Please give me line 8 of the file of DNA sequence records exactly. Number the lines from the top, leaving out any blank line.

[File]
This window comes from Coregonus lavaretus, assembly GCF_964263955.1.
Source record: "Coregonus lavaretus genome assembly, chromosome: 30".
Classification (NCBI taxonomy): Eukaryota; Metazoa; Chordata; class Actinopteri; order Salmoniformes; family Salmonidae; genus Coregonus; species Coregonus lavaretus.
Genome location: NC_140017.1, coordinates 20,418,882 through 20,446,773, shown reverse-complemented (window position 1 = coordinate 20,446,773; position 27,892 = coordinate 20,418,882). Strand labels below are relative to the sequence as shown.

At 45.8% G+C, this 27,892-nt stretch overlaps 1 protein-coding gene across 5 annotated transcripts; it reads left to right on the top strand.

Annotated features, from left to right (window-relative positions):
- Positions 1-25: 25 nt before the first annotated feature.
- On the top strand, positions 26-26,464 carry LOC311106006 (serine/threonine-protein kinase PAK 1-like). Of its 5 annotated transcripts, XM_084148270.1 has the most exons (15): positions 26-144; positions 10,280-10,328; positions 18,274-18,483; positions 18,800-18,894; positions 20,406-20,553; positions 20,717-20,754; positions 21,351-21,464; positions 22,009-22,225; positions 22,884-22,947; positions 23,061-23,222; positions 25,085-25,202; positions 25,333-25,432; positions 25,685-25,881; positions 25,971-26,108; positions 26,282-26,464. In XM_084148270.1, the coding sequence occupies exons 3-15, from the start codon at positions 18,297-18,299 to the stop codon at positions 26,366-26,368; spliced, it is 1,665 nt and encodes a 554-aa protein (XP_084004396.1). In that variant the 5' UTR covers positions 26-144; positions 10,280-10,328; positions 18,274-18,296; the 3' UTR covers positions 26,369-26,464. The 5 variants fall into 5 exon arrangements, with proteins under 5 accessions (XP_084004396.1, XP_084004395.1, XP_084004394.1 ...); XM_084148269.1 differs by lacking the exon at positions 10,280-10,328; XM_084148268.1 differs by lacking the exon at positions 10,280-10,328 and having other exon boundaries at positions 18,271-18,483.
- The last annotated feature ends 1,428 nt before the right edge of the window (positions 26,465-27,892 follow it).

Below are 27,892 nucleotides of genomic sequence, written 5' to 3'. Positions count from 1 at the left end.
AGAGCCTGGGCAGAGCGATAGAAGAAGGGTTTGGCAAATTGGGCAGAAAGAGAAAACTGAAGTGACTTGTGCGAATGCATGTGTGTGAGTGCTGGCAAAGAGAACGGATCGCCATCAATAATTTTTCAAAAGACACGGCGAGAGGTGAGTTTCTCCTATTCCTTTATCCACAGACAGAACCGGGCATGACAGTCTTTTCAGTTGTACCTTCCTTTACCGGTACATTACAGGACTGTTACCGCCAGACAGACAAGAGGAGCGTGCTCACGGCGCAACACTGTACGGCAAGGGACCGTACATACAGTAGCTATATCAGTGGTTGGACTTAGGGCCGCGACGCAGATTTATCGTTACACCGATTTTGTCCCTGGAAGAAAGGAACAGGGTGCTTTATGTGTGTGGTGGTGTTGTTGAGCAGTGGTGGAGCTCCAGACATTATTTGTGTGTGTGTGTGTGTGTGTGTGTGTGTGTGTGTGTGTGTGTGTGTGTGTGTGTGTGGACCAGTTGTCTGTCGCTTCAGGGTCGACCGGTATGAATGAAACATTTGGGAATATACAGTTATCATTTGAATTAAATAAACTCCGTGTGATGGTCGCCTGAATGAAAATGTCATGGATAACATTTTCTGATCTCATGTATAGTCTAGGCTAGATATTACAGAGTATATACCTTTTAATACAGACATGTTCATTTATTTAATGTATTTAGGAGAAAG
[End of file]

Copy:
- On the top strand, positions 26-26,464 carry LOC311106006 (serine/threonine-protein kinase PAK 1-like). Of its 5 annotated transcripts, XM_084148270.1 has the most exons (15): positions 26-144; positions 10,280-10,328; positions 18,274-18,483; positions 18,800-18,894; positions 20,406-20,553; positions 20,717-20,754; positions 21,351-21,464; positions 22,009-22,225; positions 22,884-22,947; positions 23,061-23,222; positions 25,085-25,202; positions 25,333-25,432; positions 25,685-25,881; positions 25,971-26,108; positions 26,282-26,464. In XM_084148270.1, the coding sequence occupies exons 3-15, from the start codon at positions 18,297-18,299 to the stop codon at positions 26,366-26,368; spliced, it is 1,665 nt and encodes a 554-aa protein (XP_084004396.1). In that variant the 5' UTR covers positions 26-144; positions 10,280-10,328; positions 18,274-18,296; the 3' UTR covers positions 26,369-26,464. The 5 variants fall into 5 exon arrangements, with proteins under 5 accessions (XP_084004396.1, XP_084004395.1, XP_084004394.1 ...); XM_084148269.1 differs by lacking the exon at positions 10,280-10,328; XM_084148268.1 differs by lacking the exon at positions 10,280-10,328 and having other exon boundaries at positions 18,271-18,483.